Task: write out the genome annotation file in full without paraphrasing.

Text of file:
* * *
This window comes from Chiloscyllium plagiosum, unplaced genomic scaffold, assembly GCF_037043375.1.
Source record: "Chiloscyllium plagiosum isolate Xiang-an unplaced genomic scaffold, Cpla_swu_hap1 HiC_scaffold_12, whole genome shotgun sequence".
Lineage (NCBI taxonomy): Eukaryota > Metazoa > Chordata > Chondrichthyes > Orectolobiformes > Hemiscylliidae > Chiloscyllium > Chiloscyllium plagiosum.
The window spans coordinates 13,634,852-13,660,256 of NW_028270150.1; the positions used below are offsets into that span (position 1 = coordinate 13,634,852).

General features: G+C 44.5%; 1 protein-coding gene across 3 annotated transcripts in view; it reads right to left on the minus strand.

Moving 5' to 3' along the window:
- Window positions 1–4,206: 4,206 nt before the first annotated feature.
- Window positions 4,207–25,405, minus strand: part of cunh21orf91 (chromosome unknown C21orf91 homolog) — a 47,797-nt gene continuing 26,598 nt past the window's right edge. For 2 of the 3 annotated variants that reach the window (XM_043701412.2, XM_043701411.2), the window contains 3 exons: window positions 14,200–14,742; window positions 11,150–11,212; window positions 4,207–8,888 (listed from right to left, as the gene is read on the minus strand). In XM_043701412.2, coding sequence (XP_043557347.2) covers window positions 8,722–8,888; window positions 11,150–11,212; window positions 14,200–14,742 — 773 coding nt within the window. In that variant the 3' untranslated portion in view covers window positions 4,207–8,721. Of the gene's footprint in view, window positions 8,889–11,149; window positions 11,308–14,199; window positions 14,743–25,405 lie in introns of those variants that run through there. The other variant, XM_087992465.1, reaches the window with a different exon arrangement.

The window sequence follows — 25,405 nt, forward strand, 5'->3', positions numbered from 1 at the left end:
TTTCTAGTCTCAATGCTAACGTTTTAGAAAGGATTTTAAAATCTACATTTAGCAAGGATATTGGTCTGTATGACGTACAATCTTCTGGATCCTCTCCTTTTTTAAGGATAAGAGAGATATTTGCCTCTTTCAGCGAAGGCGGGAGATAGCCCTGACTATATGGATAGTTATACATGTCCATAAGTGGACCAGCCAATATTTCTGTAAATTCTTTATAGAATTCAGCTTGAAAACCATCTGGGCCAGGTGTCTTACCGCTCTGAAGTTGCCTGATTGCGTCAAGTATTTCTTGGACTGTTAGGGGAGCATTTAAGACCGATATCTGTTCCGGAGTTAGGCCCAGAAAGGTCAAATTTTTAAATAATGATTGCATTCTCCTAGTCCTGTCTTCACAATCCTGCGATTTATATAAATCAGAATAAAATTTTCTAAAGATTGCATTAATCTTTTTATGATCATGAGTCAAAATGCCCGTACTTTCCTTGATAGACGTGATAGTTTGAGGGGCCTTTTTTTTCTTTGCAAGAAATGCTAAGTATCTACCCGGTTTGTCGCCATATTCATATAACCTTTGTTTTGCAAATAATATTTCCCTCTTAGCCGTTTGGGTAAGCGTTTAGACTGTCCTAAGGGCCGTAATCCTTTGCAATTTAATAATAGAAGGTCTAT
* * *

This window comes from Chiloscyllium plagiosum, unplaced genomic scaffold, assembly GCF_037043375.1.
Source record: "Chiloscyllium plagiosum isolate Xiang-an unplaced genomic scaffold, Cpla_swu_hap1 HiC_scaffold_12, whole genome shotgun sequence".
Lineage (NCBI taxonomy): Eukaryota > Metazoa > Chordata > Chondrichthyes > Orectolobiformes > Hemiscylliidae > Chiloscyllium > Chiloscyllium plagiosum.
The window spans coordinates 13,634,852-13,660,256 of NW_028270150.1; the positions used below are offsets into that span (position 1 = coordinate 13,634,852).

General features: G+C 44.5%; 1 protein-coding gene across 3 annotated transcripts in view; it reads right to left on the minus strand.

Moving 5' to 3' along the window:
- Window positions 1–4,206: 4,206 nt before the first annotated feature.
- Window positions 4,207–25,405, minus strand: part of cunh21orf91 (chromosome unknown C21orf91 homolog) — a 47,797-nt gene continuing 26,598 nt past the window's right edge. For 2 of the 3 annotated variants that reach the window (XM_043701412.2, XM_043701411.2), the window contains 3 exons: window positions 14,200–14,742; window positions 11,150–11,212; window positions 4,207–8,888 (listed from right to left, as the gene is read on the minus strand). In XM_043701412.2, coding sequence (XP_043557347.2) covers window positions 8,722–8,888; window positions 11,150–11,212; window positions 14,200–14,742 — 773 coding nt within the window. In that variant the 3' untranslated portion in view covers window positions 4,207–8,721. Of the gene's footprint in view, window positions 8,889–11,149; window positions 11,308–14,199; window positions 14,743–25,405 lie in introns of those variants that run through there. The other variant, XM_087992465.1, reaches the window with a different exon arrangement.

The window sequence follows — 25,405 nt, forward strand, 5'->3', positions numbered from 1 at the left end:
TTTCTAGTCTCAATGCTAACGTTTTAGAAAGGATTTTAAAATCTACATTTAGCAAGGATATTGGTCTGTATGACGTACAATCTTCTGGATCCTCTCCTTTTTTAAGGATAAGAGAGATATTTGCCTCTTTCAGCGAAGGCGGGAGATAGCCCTGACTATATGGATAGTTATACATGTCCATAAGTGGACCAGCCAATATTTCTGTAAATTCTTTATAGAATTCAGCTTGAAAACCATCTGGGCCAGGTGTCTTACCGCTCTGAAGTTGCCTGATTGCGTCAAGTATTTCTTGGACTGTTAGGGGAGCATTTAAGACCGATATCTGTTCCGGAGTTAGGCCCAGAAAGGTCAAATTTTTAAATAATGATTGCATTCTCCTAGTCCTGTCTTCACAATCCTGCGATTTATATAAATCAGAATAAAATTTTCTAAAGATTGCATTAATCTTTTTATGATCATGAGTCAAAATGCCCGTACTTTCCTTGATAGACGTGATAGTTTGAGGGGCCTTTTTTTTCTTTGCAAGAAATGCTAAGTATCTACCCGGTTTGTCGCCATATTCATATAACCTTTGTTTTGCAAATAATATTTCCCTCTTAGCCGTTTGGGTAAGCGTTTAGACTGTCCTAAGGGCCGTAATCCTTTGCAATTTAATAATAGAAGGTCTAT